MCCALL, Idaho — The Idaho Department of Fish and Game is reminding Gem State residents not to feed herds of elk and deer, whether to lure them closer for a photo or from a genuine desire to help the animals weather the colder winter months.
However well-meaning, leaving out food for wildlife does more harm than good, officials said, and can invite a host of problems.
"Regardless of how cute and fuzzy those deer and elk look this time of year, please remember: They're built for this environment," Fish and Game spokesman Connor Liess wrote in a release. "They do not need a tray of feed laid out in the backyard in order to survive the winter. They've done it for thousands of winters before, and they'll do it again this winter."
Multiple towns in Idaho have already passed ordinances against feeding wildlife.
Feeding deer and elk can increasingly draw them into populated areas where they can get hit by cars, spread disease between herds, and cause conflicts with humans when they get into gardens or landscaping. Large numbers of deer and elk becoming accustomed to food left by humans also attracts predators like cougars and coyotes that are a danger to residents' pets.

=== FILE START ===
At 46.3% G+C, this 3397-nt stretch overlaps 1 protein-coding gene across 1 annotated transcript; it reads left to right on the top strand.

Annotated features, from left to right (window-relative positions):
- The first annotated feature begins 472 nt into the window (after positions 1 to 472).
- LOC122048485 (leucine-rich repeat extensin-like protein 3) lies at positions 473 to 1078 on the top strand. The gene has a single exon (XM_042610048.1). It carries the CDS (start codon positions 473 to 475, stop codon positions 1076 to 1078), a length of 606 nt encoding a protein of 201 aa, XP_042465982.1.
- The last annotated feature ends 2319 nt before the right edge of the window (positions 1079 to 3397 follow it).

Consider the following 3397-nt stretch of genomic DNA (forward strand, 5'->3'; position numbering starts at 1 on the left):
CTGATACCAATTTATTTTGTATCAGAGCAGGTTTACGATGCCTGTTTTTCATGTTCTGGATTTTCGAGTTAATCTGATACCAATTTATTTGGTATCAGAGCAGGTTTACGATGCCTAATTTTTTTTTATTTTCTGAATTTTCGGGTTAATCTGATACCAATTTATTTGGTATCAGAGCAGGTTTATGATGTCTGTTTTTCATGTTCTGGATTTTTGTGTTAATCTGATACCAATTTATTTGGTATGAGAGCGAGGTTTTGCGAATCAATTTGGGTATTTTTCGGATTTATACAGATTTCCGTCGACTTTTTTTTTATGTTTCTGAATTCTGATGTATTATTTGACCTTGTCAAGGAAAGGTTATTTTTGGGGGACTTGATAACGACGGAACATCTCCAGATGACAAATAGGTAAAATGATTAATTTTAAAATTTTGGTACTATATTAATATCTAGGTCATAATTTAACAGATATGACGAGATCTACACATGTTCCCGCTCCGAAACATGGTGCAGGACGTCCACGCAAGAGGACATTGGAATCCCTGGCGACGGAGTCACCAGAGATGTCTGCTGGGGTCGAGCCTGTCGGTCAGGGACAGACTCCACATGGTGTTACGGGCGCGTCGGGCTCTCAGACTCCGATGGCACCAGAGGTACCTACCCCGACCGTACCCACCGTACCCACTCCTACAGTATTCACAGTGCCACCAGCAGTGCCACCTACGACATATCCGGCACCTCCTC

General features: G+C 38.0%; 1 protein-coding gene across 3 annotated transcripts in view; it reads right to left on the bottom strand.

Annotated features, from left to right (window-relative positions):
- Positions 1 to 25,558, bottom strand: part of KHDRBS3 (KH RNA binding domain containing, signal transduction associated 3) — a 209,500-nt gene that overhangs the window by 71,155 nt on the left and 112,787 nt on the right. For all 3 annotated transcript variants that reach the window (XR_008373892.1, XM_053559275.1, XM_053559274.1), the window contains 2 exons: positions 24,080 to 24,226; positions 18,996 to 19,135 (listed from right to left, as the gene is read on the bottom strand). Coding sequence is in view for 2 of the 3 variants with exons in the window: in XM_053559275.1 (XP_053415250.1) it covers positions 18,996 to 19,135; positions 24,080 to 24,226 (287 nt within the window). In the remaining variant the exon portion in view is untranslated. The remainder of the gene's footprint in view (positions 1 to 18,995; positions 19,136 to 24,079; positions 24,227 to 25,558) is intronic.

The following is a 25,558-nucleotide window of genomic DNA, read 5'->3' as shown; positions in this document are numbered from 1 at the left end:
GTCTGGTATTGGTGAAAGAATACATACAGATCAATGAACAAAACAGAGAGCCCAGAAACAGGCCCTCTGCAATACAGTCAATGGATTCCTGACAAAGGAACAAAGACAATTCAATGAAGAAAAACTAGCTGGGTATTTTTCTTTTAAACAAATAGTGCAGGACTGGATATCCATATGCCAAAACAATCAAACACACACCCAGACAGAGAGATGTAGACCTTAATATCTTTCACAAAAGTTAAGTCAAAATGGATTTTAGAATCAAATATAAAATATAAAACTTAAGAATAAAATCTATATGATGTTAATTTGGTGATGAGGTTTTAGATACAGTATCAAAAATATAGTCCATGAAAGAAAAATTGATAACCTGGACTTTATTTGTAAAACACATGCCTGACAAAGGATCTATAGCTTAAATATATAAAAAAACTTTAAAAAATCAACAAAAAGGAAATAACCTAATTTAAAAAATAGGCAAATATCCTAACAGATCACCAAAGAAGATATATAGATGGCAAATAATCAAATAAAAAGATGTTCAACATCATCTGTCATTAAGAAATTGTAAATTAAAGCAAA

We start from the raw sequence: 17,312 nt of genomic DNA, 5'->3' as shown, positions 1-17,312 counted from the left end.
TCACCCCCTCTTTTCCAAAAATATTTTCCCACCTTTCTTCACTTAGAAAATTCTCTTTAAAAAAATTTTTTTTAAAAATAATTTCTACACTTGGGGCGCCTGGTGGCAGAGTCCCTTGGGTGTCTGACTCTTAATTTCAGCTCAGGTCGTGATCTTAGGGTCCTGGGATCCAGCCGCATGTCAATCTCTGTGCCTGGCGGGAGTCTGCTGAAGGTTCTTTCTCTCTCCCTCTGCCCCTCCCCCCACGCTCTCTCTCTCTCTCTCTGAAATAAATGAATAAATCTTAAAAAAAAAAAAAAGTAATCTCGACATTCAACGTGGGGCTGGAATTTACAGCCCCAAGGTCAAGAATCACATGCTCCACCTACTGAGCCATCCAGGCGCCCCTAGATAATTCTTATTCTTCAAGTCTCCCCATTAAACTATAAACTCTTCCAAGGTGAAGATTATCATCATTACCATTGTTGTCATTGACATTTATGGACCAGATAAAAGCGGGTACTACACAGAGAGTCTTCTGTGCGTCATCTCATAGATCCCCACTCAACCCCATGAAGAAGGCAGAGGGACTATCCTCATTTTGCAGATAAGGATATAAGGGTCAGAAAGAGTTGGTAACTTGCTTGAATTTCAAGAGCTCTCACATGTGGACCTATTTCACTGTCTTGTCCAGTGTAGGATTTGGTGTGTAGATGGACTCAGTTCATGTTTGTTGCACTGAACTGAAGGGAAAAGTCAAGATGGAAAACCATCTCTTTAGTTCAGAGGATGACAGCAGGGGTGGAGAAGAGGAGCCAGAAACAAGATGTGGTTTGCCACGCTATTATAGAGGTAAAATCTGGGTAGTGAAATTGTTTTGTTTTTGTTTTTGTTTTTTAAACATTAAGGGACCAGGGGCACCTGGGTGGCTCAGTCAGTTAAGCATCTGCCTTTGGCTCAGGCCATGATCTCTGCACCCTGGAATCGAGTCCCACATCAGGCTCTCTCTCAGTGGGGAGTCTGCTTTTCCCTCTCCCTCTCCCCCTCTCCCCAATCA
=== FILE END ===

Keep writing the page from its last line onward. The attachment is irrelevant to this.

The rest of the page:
In winter months, wild game is suited to digest dried, low-nutrient forage, Fish and Game officials say, and adding rich new foods to their diet can sicken or even kill them.
IDFG also pointed to posts on social media in which photographers use apples or carrots to lure animals in to get a good video or picture. Ultimately, such an act is "selfish," Liess wrote.
"Pretty soon the animal becomes used to being fed and repeatedly returns expecting another handout. Maybe it even earns a cute nickname among social media fans," he wrote. "But encouraging this kind of behavior ultimately spells trouble for the wildlife. An animal that's lost its sense of fear towards humans can create a whole web of problems for people, their pets and, sadly, the animal itself."
Sometimes, a wild animal that becomes too used to humans can be relocated far from town, but others end up euthanized, according to Fish and Game.
In some rare cases during extreme winters, Fish and Game will add winter feed to prevent starvation, or to lure big game herds away from agricultural operations or freeways. Such feedings are very uncommon, however, and used only in emergency situations.
"If you wish to help wintering wildlife this year, rather than feeding, take out your binoculars and observe them from a distance," Liess wrote. "Appreciate the fact that you live in a place that provides deer and elk a suitable habitat during certain parts of the year. You will do more good for the deer and elk by not feeding them."
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